Singapore: new systems help old buildings save energy

At a corner of Golden Mile Tower is a dim, but airy room, filled with whirring equipment, the shiny new pumps and chillers looking bright against the dusty walls.

Though the office-and-retail block on Beach Road is four decades old, it had all this installed last year, along with a cooling tower and a panel to monitor the performance of the system.
The hardware, fitted in to conserve energy, has done its job.

The block’s power bills have been cut by $30,000 a month, from $100,000.

The owners of older buildings such as this one and People’s Park Complex are sinking money into such systems ahead of energy-related laws that may be passed this year.

One is the Building Control Act, which could require all building owners to meet yet-to-be-decided minimum standards when they retrofit their premises with energy systems.

Existing minimum standards apply only to new and existing buildings above a certain size.

The other piece of legislation is the Energy Conservation Act, which if passed, will require companies using more than 15 gigawatt hours of energy a year to appoint energy managers, monitor energy use and submit improvement plans. That amount of power is what 3,000 four-room HDB flats would use.

Air-conditioning typically accounts for half a building’s energy costs. In Golden Mile Tower, it was 80 per cent.

Its centre manager, Mr Max Lim, said it was retrofitted because it was costing more to maintain the ageing building, with the spare parts for its air-conditioning system becoming harder to find and more expensive.

The retrofitting was done just in time too: Electricity tariffs rose 0.61 cent a kilowatt hour, or 2.3 per cent, this month.

Retrofitting a building is not always easy, due to space and structural constraints.

For instance, the JTC Summit building in Jurong, which is not oriented to encourage natural ventilation, cannot cut back on air-conditioning.

And in another building, plans to go for water-cooled air-conditioning instead of air-cooled air-conditioning were dropped when architects found that its rooftop would have to be reinforced to bear the extra weight of water.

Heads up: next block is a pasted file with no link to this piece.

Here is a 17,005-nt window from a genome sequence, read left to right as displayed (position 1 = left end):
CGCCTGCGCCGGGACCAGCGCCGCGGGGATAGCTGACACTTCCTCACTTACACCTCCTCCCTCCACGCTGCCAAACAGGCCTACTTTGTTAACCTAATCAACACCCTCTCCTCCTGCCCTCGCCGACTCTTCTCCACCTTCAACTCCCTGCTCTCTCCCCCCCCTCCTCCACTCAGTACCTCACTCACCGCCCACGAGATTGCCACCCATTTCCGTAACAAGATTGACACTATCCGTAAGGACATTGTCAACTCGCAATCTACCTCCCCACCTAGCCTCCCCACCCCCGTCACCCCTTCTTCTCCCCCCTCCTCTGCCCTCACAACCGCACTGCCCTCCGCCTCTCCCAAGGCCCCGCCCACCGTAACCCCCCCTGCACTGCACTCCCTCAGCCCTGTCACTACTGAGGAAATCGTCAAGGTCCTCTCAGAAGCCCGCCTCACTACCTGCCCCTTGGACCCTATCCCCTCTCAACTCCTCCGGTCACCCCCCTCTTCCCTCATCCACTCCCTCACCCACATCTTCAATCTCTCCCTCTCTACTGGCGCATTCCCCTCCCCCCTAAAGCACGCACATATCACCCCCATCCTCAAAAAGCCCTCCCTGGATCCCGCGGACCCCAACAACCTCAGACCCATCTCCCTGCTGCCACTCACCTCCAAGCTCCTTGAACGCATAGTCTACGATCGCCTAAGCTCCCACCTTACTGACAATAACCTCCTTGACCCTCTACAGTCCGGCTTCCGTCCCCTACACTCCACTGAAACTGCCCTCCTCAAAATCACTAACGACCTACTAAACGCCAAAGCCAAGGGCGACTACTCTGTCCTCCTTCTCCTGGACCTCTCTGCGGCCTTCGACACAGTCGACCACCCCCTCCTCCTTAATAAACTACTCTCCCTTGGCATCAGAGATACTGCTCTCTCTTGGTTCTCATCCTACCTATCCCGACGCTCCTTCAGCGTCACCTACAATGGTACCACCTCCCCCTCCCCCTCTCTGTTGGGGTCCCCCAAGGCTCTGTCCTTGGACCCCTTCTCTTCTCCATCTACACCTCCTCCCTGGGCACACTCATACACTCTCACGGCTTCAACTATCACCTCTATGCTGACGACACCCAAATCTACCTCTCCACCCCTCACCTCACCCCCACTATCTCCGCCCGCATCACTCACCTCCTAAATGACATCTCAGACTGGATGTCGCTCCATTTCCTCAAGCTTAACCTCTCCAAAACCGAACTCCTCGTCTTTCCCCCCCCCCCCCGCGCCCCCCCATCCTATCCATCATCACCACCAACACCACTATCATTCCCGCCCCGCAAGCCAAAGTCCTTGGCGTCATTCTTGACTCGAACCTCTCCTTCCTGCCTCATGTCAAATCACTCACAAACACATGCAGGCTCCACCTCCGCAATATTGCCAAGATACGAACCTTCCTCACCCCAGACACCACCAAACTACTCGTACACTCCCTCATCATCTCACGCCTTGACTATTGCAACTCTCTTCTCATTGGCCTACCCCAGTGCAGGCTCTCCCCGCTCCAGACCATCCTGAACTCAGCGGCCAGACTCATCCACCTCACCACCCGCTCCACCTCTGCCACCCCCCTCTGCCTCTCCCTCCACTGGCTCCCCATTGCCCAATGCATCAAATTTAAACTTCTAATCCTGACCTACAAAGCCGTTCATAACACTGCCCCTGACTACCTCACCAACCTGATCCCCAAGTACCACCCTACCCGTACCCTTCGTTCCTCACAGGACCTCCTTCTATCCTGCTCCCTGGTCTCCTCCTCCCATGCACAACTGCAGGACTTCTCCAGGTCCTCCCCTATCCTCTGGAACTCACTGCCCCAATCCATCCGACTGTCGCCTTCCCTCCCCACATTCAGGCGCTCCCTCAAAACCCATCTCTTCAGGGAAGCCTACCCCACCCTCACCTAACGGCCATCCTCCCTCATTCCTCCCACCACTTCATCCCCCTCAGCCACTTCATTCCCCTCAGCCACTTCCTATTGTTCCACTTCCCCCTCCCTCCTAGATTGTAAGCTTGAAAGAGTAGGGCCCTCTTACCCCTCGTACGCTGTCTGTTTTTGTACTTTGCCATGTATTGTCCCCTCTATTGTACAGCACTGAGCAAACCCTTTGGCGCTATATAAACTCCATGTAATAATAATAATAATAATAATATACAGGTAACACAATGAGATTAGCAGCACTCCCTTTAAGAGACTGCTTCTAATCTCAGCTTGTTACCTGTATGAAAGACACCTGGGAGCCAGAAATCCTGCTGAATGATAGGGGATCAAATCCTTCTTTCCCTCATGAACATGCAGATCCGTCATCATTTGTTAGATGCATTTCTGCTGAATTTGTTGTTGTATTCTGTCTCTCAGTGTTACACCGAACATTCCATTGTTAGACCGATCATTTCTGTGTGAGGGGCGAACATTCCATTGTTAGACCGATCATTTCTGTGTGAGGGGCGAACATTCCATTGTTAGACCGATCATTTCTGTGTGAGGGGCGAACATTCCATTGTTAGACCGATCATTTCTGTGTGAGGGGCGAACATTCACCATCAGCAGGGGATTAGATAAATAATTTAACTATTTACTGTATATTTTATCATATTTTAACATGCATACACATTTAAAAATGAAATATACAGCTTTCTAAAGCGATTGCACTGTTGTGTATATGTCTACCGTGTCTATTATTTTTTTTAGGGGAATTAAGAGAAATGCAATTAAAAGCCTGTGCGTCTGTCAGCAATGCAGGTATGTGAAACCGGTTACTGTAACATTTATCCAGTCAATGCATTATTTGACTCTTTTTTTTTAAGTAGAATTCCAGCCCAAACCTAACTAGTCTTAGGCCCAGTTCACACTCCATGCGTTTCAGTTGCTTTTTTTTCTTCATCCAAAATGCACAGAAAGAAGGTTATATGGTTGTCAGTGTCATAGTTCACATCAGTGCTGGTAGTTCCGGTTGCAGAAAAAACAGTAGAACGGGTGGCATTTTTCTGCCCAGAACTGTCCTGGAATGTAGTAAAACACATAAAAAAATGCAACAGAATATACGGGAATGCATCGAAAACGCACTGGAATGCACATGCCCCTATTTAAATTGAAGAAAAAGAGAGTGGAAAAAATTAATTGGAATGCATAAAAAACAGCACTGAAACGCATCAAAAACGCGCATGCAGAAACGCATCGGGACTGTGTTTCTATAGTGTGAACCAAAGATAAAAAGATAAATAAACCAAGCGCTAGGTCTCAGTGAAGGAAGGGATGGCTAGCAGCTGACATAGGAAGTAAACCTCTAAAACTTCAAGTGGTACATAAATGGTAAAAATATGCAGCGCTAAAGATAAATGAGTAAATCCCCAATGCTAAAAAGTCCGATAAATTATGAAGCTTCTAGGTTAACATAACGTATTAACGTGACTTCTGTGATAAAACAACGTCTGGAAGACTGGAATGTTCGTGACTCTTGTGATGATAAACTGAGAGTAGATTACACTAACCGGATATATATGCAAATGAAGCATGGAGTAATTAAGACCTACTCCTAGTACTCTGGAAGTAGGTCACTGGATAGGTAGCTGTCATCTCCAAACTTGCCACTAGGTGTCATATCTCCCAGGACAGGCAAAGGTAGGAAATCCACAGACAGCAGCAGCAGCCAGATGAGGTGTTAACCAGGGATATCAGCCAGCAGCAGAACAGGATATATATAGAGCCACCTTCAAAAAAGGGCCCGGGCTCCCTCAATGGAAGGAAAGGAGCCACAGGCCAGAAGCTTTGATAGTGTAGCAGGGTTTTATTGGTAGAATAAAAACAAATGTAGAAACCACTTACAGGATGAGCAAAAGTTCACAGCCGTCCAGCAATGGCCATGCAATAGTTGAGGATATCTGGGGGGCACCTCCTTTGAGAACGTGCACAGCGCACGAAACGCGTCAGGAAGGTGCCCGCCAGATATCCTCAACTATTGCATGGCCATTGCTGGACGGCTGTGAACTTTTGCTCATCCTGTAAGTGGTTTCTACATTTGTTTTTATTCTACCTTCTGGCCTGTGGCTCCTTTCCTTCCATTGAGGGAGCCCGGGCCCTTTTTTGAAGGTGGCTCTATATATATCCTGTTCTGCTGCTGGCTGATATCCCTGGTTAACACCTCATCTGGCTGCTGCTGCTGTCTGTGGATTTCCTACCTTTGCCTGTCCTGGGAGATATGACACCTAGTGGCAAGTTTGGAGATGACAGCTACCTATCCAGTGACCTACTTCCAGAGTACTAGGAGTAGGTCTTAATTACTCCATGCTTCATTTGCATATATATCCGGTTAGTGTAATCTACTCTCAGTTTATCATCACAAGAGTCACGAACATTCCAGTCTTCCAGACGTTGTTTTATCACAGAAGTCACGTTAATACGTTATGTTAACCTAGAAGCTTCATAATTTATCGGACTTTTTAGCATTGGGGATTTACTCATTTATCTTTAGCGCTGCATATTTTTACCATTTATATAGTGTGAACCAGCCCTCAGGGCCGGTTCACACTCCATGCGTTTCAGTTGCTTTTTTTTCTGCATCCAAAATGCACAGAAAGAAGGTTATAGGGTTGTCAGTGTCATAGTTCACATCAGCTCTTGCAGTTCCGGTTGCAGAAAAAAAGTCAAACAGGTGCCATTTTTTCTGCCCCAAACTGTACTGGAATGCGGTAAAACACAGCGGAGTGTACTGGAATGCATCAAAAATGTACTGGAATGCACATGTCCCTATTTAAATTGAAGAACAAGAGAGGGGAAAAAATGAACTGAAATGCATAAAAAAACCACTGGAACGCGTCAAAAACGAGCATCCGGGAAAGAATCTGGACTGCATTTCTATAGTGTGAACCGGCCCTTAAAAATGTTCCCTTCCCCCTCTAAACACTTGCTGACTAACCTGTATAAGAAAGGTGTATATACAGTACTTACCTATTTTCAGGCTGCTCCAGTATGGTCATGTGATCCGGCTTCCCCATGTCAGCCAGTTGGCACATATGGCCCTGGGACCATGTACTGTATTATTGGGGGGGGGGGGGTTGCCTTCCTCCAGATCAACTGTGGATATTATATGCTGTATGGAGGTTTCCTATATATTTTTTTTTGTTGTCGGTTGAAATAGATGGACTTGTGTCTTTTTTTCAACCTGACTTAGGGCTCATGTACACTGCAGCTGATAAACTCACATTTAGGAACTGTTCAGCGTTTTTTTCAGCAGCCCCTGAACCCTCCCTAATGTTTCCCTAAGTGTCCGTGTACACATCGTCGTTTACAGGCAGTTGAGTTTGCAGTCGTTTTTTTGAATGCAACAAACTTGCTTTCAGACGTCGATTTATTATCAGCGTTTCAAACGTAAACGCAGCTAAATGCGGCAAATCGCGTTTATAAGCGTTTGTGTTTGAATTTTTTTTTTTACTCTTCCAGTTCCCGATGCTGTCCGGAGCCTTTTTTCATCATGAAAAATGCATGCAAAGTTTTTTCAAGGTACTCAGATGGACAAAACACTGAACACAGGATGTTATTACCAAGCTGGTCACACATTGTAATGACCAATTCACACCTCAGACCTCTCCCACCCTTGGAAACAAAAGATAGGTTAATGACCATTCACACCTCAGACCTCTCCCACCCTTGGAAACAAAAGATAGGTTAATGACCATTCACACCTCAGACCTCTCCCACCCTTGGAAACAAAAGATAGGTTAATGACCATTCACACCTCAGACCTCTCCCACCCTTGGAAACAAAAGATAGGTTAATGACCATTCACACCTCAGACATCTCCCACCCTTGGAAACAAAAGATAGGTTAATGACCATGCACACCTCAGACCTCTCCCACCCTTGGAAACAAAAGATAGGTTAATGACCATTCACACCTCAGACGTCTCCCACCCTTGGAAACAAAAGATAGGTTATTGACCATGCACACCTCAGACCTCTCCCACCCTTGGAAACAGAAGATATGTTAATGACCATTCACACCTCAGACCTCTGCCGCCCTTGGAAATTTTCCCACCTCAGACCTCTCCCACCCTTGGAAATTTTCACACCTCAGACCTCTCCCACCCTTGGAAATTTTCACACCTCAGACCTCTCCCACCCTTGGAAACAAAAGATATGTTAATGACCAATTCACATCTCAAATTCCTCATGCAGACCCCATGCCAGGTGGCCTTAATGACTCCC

The Building and Construction Authority (BCA) nevertheless has a menu of incentives and financing schemes designed to defray the costs of retrofitting.

For instance, the Building Retrofit Energy Efficiency Financing scheme gives building owners financing of up to $5 million for energy retrofits.

Standard Chartered Bank, United Overseas Bank, Orix Leasing and energy services companies Johnson Controls Singapore and G-Energy Global were on the scheme.

There is also the $100 million Green Mark Incentive Scheme for Existing Buildings, which covers half of energy audit costs and up to 35 per cent of retrofitting costs.

Under this scheme, $8.2 million has been given out; 27 applications for retrofits and 21 for energy audits have been made.

The National Environment Agency also oversees energy-efficiency grants and incentives.

Large energy users, for whom energy makes up a large proportion of their costs, do not need much persuasion to become more energy efficient, but some businesses will fall through the gaps – usually smaller users of energy, or those for whom energy makes up a small part of their costs.

Small and medium-sized enterprises, which make up 99 per cent of businesses and hire 62 per cent of the workforce, are often reluctant to improve their energy efficiency, or lack the manpower and resources to do so.

Experts say they could help themselves by perhaps banding together to ask for, and fund, energy efficiency.

Asia Carbon senior business development manager Irfan Pawennei suggested that they do so under a United Nations emissions cuts programme, which accredits the carbon emissions cuts of a group of small users.

Mr Terence Tan, the director for integrated building services at Johnson Controls, said all sectors can benefit from energy efficiency.

‘The challenge is informing building owners and tenants about the operational and productivity gains and cost savings that can be realised,’ he said.

Source: Straits Time

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